However, there can and should be a ban against weapons of extraordinary lethality, silencers, extended magazines for auto or semi-auto weapons, etc., and transfers of weapons should be registered and background checks instituted at gun shows.

    All of those common sense interventions, including the proliferation of silencers, are being fought against by the NRA.

  6. lizard19

    in the last post it was Alex Jones, in this post it’s Wake Up America.

    guilt by association I guess.

  7. lizard19

    according to FOIA obtained documents, it looks like the FBI wasn’t all that concerned that some group wanted to assassinate OWS members with “suppressed sniper fire.”

  8. Pogo Possum

    It appears the Feds may have had good reasons to be monitoring the Occupy Rape Camps, Lizard:

    “Greenwich Village couple busted with cache of weapons, bomb making explosives

    The privileged daughter of a prominent city doctor, and her boyfriend — a Harvard grad and Occupy Wall Street activist — have been busted for allegedly having a cache of weapons and a bombmaking explosive in their Greenwich Village apartment.
    Morgan Gliedman — who is nine-months pregnant — and her baby daddy, Aaron Greene, 31, also had instructions on making bombs, including a stack of papers with a cover sheet titled, “The Terrorist Encyclopedia,’’ sources told The Post yesterday.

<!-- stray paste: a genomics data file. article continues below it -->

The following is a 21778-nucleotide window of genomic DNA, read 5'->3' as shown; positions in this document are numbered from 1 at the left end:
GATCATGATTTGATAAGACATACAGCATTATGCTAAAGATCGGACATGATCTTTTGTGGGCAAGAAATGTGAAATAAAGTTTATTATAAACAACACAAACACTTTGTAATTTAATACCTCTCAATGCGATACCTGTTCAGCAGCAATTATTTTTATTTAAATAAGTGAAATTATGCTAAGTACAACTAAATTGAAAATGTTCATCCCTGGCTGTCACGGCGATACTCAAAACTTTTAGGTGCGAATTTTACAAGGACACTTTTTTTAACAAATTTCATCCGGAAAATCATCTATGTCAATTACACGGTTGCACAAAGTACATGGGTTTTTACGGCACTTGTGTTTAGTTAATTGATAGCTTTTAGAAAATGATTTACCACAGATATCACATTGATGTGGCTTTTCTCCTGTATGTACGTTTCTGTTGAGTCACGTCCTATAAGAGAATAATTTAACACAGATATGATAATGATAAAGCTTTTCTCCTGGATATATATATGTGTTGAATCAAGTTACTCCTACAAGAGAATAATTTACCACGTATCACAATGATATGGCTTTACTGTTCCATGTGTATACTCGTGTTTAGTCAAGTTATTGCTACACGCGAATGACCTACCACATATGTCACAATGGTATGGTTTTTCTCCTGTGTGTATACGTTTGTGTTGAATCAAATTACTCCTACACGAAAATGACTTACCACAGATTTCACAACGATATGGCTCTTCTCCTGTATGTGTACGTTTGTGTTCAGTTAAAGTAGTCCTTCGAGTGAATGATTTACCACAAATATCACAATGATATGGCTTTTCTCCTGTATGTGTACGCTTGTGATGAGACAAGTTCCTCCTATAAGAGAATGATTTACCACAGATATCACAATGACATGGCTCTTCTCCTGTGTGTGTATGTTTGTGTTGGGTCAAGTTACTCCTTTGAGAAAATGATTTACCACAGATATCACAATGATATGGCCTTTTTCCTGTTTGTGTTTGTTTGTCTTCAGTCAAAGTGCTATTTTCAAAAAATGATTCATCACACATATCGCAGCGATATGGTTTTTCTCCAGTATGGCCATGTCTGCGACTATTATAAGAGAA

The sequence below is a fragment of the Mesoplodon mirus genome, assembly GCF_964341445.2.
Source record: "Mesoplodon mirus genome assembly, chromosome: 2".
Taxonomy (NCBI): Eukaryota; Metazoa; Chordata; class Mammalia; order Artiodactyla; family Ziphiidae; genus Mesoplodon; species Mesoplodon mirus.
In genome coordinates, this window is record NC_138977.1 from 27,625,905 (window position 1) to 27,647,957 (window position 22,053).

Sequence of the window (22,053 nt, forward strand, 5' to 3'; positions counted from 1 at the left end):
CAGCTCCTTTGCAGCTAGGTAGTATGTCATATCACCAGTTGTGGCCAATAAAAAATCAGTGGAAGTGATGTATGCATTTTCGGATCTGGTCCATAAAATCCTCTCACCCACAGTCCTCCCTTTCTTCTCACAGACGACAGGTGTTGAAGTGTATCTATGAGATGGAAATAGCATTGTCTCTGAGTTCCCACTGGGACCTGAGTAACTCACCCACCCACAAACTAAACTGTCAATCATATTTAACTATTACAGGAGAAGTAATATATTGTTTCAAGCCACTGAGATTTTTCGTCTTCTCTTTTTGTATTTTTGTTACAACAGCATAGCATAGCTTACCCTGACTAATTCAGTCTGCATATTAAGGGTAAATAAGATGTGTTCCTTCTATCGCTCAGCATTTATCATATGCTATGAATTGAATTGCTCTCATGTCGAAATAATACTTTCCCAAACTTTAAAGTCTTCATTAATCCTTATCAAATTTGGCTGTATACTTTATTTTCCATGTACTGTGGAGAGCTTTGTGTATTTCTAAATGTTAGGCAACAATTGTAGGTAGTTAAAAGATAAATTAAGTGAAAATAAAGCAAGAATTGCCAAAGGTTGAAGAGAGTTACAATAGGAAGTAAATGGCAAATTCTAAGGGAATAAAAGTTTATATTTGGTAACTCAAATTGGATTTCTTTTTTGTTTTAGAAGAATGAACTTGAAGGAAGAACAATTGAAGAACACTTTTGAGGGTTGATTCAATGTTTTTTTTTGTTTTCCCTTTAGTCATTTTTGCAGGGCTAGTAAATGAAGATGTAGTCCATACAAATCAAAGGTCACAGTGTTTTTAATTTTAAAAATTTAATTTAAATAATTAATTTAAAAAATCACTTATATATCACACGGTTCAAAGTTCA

….. Cops also allegedly uncovered papers about creating homemade booby traps, improvised submachine guns, and various handwritten notebooks containing chemical formulas.”

    • lizard19

      and how was this discovered? cops were investigating alleged credit card theft. and I’m sure they had a warrant to search the house.

      but I don’t think we need to worry about these “privileged” hippie terrorists getting in too much trouble. Mommy and Daddy will be able to afford expensive lawyers.

      • Pogo Possum

        Sounds like you are in denial, Liz, just like a lot of Occupiers. In spite of the fairytale spin, the Occupy movement attracted a lot of groups including rapists, child molesters, thieves, drug dealers, anarchists, and privileged budding terrorists. They were all embraced by the Movement to shore up the numbers until they were caught, revealed or arrested then everyone pretended they weren’t really part of the group in the first place to protect the fairytail image. There was a reason the police and feds monitored the Occupy movement. Inspite of these two being “privilaged” (didn’t the OWS have a campsite area set aside just for the rich protestors) you own ’em.

        • Steve W

          Haha, there’s a socialist under your bed dude. A black socialist under your bed. A black Spanish speaking socialist under your bed!